Every time I got sick as a kid, my mother would call me 'Typhoid Mary.' That was before the internet was a thing, and so I always assumed she was having a bout of amnesia. When I was older, though, I learned that Mary was very real, typhoid was very scary, and this abandoned island hospital in the middle of NYC was where they kept people who had it.

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The 20-acre island sits just offshore from bustling Manhattan, in the spot on the East River between Rikers Island and the Bronx. It was originally home to a 19th century hospital for veterans of WWII, where Mary was a resident until her death in 1938.

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In the 1950s it became one of America's first drug treatment centers for teens. You can probably imagine how that went, yeah? After years of corruption and reports of patient abuse the facility was closed, and the island was abandoned.

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Today, North Brother Island is a bird sanctuary; from 1980- the early 2000s it supported a huge nesting colony of Black-crowned Night Herons. These birds have since abandoned the island, for unknown reasons (probably ghosts.) Most of the original buildings are still standing, slowly being reclaimed by nature. A dense forest has grown up around the hospital, mostly concealing it from view.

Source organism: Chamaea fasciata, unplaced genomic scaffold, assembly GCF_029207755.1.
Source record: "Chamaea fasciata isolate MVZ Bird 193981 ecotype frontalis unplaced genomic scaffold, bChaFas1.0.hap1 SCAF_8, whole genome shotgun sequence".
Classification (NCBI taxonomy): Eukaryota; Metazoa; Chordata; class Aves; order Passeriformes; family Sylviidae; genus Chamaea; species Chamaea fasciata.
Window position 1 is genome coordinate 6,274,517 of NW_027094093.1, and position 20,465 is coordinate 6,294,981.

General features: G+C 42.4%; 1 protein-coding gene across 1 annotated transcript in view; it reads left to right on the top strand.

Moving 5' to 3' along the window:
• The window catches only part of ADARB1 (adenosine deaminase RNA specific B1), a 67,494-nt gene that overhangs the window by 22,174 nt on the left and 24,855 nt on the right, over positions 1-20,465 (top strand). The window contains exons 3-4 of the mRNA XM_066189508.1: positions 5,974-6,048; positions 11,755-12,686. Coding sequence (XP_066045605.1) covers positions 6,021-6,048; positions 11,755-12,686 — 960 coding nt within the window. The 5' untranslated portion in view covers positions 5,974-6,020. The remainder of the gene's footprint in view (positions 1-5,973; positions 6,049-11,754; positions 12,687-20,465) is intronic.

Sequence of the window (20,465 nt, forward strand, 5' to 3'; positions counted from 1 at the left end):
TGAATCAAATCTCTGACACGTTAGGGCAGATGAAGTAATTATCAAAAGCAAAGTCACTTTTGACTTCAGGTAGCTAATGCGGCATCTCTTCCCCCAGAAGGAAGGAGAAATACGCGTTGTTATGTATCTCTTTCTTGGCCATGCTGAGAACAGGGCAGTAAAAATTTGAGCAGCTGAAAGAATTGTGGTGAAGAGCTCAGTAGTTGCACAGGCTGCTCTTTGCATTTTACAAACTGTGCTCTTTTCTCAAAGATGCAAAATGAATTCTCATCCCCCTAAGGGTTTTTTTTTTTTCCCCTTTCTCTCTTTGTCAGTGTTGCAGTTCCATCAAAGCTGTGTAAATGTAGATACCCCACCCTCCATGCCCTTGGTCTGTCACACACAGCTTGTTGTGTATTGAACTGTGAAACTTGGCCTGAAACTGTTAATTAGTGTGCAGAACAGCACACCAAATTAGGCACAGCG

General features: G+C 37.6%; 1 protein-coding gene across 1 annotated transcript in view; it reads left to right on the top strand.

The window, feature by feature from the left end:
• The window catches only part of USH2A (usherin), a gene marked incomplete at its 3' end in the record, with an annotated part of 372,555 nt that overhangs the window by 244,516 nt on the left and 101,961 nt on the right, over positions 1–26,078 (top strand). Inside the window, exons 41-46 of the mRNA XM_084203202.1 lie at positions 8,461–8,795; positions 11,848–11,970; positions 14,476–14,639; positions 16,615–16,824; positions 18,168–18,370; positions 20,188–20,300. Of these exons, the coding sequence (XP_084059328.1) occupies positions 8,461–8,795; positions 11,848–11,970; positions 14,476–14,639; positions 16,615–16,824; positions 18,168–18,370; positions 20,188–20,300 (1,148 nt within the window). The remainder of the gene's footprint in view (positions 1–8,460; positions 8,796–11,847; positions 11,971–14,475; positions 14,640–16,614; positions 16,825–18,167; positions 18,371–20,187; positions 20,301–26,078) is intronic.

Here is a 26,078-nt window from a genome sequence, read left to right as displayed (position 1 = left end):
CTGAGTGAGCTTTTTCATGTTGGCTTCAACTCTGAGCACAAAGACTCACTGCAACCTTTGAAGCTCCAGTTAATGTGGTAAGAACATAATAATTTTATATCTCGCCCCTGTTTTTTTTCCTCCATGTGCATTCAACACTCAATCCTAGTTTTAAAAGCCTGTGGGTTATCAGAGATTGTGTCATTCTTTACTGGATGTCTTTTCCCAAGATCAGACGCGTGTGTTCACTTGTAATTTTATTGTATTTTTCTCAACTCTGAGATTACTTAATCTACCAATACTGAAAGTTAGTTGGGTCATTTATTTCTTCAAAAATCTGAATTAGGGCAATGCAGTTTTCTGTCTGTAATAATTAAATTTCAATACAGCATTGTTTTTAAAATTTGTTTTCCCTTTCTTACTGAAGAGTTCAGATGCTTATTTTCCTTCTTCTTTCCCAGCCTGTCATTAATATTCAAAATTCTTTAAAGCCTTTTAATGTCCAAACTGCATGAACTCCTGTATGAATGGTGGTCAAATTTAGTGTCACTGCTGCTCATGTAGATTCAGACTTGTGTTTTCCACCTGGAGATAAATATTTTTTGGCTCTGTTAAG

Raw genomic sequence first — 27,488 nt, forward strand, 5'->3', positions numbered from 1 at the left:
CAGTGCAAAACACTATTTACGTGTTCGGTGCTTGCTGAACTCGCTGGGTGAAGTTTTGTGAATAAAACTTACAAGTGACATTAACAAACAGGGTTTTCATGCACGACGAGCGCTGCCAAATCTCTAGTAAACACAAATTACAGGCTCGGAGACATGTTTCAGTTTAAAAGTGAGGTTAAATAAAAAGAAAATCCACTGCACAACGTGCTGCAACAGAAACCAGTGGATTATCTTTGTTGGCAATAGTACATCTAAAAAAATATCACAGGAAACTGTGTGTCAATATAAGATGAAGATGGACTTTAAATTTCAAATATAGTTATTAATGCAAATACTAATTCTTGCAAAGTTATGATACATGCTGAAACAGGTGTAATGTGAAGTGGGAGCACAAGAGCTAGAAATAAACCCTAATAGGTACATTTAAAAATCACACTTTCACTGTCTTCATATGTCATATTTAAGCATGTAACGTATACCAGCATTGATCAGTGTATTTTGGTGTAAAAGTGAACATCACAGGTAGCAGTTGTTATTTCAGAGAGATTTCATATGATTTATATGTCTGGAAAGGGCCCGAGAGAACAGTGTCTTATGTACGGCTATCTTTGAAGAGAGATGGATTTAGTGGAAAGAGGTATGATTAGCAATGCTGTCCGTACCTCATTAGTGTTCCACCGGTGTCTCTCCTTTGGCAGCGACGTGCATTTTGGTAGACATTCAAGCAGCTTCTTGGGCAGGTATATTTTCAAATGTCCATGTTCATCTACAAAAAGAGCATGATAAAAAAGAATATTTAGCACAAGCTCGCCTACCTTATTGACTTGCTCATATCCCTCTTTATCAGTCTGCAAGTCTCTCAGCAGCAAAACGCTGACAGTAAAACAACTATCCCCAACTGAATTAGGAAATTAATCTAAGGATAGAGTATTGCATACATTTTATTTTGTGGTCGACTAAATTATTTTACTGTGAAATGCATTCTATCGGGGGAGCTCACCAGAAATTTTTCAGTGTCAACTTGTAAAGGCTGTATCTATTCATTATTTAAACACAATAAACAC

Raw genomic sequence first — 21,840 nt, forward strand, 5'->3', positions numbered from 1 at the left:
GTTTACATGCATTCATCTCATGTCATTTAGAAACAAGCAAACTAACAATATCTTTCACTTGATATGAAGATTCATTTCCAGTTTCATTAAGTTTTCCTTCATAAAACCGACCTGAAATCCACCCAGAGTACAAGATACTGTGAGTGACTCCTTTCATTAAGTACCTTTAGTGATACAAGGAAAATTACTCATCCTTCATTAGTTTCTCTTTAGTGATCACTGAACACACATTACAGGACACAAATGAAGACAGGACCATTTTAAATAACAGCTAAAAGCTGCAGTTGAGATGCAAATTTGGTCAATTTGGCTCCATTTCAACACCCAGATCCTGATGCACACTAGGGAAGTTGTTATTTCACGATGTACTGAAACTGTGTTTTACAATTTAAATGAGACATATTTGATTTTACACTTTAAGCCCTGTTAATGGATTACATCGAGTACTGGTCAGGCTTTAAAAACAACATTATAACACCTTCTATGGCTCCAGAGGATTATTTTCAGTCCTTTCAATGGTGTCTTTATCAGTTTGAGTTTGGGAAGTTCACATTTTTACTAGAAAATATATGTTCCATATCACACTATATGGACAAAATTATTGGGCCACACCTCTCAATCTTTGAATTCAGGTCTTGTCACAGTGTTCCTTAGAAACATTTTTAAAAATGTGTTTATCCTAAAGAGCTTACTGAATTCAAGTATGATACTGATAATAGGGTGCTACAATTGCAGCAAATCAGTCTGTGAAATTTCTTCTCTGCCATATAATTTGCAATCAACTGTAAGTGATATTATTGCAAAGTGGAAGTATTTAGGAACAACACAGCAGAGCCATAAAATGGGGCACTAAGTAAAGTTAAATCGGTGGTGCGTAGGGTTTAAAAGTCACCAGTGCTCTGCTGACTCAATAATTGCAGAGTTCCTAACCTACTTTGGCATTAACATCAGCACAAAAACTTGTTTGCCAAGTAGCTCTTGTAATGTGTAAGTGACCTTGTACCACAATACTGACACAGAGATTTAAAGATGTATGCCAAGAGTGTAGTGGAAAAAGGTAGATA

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Technically speaking, North Brother Island is off-limits to the public; but it's been a popular spot for urban explorers for years. Who could resist, considering it is also the site of a 1904 shipwreck of the General Slocum, which claimed the lives of over 1,000 people?

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